As the agency moves forward, Skudlarek said they will have to learn how to “avoid going bankrupt while saving on the cloud.” He mentioned adopting more agile and scalable products, as well as using more flexible service level agreements, as tactics to achieve that goal.
The agency has also taken considerable consideration of its data, before placing it in a cloud environment. “You have to know your data first – know how important it is,” Skudlarek explained. “Then you can choose the right secure platform to put it in.”
For the FCC, hybrid cloud was the ideal computing model because it offers the right level of security for their data, while still offering many of the cost-saving and scalability advantages of public clouds.
“I fully admit that I’m not holding the nation’s nuclear codes on our system,” Skudlarek joked. “If that were the case, then private cloud would need to be more of an option. But because the IT shop took the time to under the agency’s data before placing it in the cloud, it was able to determine a more appropriate security model.
To implement these solutions, Skudlarek said they’re “turning the entire business on its head” by incorporating end users in every step of the adoption process. “This is not a bunch of coders putting something together in a backroom to deploy in six months. Now, it’s people working upfront with customers all the time,” he said.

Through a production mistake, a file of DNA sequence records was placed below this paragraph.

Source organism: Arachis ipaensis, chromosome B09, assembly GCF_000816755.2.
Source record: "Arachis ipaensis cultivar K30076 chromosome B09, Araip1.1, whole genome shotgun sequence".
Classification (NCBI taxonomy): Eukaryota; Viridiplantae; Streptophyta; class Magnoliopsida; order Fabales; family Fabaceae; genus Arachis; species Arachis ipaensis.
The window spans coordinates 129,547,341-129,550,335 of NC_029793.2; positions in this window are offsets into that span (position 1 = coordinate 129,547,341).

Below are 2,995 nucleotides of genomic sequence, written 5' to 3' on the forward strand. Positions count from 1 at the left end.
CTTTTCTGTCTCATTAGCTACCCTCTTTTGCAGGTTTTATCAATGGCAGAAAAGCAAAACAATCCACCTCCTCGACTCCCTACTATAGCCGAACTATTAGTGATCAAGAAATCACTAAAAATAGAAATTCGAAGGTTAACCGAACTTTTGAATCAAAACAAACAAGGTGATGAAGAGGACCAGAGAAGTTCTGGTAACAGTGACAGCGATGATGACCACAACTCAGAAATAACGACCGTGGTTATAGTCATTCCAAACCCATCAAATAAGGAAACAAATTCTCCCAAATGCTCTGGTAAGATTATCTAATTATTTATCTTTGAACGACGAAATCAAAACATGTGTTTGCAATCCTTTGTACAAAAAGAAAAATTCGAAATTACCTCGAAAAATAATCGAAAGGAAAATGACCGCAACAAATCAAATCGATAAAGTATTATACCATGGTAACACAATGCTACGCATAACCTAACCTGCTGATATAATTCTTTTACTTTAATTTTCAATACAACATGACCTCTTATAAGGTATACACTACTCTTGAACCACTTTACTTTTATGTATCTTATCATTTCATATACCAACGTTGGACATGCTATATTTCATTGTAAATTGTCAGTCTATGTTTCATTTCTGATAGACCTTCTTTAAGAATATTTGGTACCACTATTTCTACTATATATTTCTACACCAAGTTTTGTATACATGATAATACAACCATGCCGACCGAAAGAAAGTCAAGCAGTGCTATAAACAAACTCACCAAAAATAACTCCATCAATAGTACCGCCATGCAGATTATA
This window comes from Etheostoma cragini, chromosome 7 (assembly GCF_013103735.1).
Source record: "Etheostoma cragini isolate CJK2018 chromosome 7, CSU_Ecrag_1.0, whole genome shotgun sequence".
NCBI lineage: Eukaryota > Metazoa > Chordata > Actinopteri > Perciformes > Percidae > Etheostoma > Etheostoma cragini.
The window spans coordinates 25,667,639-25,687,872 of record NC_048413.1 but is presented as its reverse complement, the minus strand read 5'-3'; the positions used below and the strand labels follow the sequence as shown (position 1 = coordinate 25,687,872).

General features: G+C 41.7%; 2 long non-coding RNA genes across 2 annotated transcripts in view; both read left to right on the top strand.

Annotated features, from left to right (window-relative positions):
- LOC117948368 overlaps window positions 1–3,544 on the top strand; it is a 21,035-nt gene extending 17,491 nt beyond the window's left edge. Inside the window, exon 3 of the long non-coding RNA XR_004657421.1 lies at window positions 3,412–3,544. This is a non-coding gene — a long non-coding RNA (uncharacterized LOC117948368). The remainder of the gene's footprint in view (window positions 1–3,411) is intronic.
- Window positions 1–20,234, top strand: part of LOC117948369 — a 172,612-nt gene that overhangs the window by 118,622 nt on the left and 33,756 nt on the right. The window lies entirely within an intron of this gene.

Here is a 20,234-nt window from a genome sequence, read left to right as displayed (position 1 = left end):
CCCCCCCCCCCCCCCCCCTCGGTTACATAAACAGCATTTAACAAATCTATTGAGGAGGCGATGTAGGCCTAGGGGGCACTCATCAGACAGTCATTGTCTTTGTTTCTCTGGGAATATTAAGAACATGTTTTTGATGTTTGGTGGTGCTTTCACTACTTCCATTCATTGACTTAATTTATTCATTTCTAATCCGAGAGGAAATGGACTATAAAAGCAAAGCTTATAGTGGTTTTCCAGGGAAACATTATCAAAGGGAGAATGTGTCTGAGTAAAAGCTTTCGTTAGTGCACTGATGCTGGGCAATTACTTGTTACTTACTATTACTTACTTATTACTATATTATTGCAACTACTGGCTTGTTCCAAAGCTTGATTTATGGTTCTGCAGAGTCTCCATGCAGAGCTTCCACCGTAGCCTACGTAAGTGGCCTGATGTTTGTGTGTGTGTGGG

This incorporation of citizens helps the FCC adopt cloud solutions that truly meet user needs. However, Skudlarek admitted this citizen-focused process is not without its challenges. Specifically, he said it requires a unique skill set to be able to incorporate user ideas into a technology solution. At the same time, the process places time and service demands on citizens who are unaccustomed to being included in government development projects.
Yet Skudlarek said these new processes of citizen incorporation and agile development are well worth the effort. The main goal of the FCC’s transition to the cloud is creating services that will actually be used by employees and the public to further the agency mission. So for Skudlarek, the ultimate criteria for what makes a solution successful is how often it is used to that end.
7. End of Life
Finally, as the agency moves towards cloud, Skudlarek emphasized that it’s keeping an eye on the past. “My battle cry to staff is ‘What do we kill?’,” he said.
As the agency progresses in its cloud journey, the IT department has been consciously looking for ways to concurrently reduce its legacy infrastructure. Not only does this reduction in legacy systems decrease the agency’s IT responsibility, it also ensures that it makes room in the budget for new technologies.
“You really have to kill off the old stuff,” Skudlarek explained. “You can’t run them parallel. That will eat your lunch and then you’ll be hungry.” With a consideration for these legacy systems, the FCC is already well on its way to the cloud and far closer to achieving its mission of serving citizens.
This adoption model is featured in our latest guide, Mapping Government’s Journey to the Cloud: